Yesterday in a freshman theology class, someone brought up the story of the angel Gabriel and the announcement to Mary about Jesus, and then, based on whatever I said in response to the question, there were yet more questions, about angels. A teachable moment, right? A topic in which they are genuinely interested.
When all was said and done,I had a sense that some were not satisfied. The thing is, I don't know everything there is to know about angels. And the information I supplied them with just left a couple of kids wanting more. I am pretty certain. But we moved on.
Here's the thing. Every student had in front of her a laptop connected to the collective consciousness of the world (you know, the Internet. I'll dispense with my Borg analogy for now). You get the point. Information at their fingertips. I am not the repository of all knowledge. So why did I feel I was the only one who could answer their questions? Why did we ignore those machines sitting on their desks?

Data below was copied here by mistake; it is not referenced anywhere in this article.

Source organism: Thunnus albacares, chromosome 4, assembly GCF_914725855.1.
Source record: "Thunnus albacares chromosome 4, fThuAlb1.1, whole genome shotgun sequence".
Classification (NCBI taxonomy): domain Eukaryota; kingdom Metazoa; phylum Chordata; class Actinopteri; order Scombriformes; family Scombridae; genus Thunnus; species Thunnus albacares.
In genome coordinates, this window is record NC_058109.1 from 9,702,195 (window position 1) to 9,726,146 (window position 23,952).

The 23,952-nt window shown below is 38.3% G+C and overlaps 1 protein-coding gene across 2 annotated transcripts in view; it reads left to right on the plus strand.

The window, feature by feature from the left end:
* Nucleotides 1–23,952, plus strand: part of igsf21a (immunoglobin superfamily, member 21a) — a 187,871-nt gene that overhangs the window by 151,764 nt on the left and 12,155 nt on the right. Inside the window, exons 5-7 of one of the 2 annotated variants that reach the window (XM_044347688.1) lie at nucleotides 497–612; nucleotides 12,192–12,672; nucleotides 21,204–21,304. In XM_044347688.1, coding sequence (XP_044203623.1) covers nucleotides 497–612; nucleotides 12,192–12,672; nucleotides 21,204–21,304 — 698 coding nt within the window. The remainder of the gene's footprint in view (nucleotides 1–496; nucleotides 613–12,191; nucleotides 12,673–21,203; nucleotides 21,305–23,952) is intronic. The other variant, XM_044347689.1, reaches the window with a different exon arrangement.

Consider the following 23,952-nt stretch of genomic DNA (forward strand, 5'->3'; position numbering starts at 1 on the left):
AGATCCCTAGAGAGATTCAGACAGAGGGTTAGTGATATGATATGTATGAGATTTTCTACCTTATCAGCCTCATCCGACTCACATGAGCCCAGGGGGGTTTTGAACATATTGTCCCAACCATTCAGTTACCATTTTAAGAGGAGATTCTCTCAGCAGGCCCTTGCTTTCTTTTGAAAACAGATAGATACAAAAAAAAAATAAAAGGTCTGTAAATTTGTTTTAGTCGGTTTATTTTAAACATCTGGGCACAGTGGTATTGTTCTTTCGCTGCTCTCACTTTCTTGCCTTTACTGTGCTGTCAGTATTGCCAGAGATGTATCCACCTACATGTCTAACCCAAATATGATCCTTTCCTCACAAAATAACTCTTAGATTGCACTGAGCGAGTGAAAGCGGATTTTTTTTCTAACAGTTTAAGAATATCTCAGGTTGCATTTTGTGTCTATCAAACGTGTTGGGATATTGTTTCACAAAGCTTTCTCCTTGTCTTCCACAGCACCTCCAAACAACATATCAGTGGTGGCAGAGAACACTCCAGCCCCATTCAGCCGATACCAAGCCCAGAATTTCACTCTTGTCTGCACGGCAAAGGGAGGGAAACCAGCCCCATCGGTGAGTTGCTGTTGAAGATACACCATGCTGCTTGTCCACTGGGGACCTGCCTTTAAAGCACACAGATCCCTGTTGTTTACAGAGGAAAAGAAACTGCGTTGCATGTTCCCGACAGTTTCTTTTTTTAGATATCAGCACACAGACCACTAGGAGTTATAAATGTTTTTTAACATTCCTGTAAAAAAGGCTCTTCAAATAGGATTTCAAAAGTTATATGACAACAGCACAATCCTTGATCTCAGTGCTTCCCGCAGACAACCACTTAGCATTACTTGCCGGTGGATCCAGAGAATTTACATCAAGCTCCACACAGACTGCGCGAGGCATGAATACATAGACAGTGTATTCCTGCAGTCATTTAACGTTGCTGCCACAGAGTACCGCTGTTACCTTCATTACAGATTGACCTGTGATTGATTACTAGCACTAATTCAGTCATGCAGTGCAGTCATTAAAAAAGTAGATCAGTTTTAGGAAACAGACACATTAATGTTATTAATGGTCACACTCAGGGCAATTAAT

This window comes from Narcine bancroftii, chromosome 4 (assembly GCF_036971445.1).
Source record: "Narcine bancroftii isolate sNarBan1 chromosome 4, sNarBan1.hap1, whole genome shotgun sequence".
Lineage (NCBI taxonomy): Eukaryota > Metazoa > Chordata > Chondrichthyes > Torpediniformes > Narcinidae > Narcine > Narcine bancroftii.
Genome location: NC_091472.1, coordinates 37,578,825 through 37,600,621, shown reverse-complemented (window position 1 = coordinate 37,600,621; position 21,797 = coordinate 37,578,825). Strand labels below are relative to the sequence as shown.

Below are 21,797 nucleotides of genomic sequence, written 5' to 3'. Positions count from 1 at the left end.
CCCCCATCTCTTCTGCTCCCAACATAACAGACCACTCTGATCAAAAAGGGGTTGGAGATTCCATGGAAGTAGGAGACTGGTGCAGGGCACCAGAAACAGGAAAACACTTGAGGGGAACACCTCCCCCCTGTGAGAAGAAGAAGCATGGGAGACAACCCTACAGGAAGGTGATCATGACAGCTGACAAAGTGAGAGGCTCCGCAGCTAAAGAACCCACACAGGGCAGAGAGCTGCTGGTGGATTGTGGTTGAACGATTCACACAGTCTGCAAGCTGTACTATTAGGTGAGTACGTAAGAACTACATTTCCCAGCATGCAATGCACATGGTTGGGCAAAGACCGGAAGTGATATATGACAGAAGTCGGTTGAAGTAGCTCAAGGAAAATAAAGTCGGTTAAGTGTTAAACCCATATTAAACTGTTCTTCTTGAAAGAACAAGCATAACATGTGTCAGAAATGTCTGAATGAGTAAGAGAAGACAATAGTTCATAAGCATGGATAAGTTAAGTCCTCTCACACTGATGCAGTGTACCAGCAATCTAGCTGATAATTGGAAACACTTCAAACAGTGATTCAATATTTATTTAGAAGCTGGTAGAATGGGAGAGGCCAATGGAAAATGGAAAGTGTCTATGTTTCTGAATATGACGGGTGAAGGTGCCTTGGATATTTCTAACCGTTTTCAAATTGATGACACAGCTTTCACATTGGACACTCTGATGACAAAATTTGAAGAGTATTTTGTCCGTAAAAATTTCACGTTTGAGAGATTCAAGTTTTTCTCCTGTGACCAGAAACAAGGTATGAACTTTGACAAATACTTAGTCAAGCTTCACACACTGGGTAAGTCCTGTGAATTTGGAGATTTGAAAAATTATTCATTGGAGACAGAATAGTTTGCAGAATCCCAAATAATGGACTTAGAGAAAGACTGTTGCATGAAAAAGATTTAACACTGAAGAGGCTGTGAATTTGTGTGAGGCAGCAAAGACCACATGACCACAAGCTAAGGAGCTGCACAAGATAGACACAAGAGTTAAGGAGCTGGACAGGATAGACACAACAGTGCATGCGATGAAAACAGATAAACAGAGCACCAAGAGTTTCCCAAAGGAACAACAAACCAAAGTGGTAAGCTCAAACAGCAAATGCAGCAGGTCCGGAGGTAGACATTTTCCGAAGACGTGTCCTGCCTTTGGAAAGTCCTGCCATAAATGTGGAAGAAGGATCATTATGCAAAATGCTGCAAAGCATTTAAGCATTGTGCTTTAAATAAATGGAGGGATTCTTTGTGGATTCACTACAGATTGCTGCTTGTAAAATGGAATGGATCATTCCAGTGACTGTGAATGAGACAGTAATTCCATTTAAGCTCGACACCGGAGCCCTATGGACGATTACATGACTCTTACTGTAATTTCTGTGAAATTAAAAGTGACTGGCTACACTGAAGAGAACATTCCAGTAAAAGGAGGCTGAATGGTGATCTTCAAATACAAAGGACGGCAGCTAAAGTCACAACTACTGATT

There are issues that raises, like whether freshmen can find good information on the web. Oh, right, if they don't learn that here, where will they learn it?
So, I'm just brainstorming here. Provide some links to good websites? Talk about filtering all that info on the web on day 1 of the class? Every student getting the Diigo toolbar on day 1 so that they can share what they find of the things they are interested in?
Yesterday was a teachable moment. But not as much for the students as for me.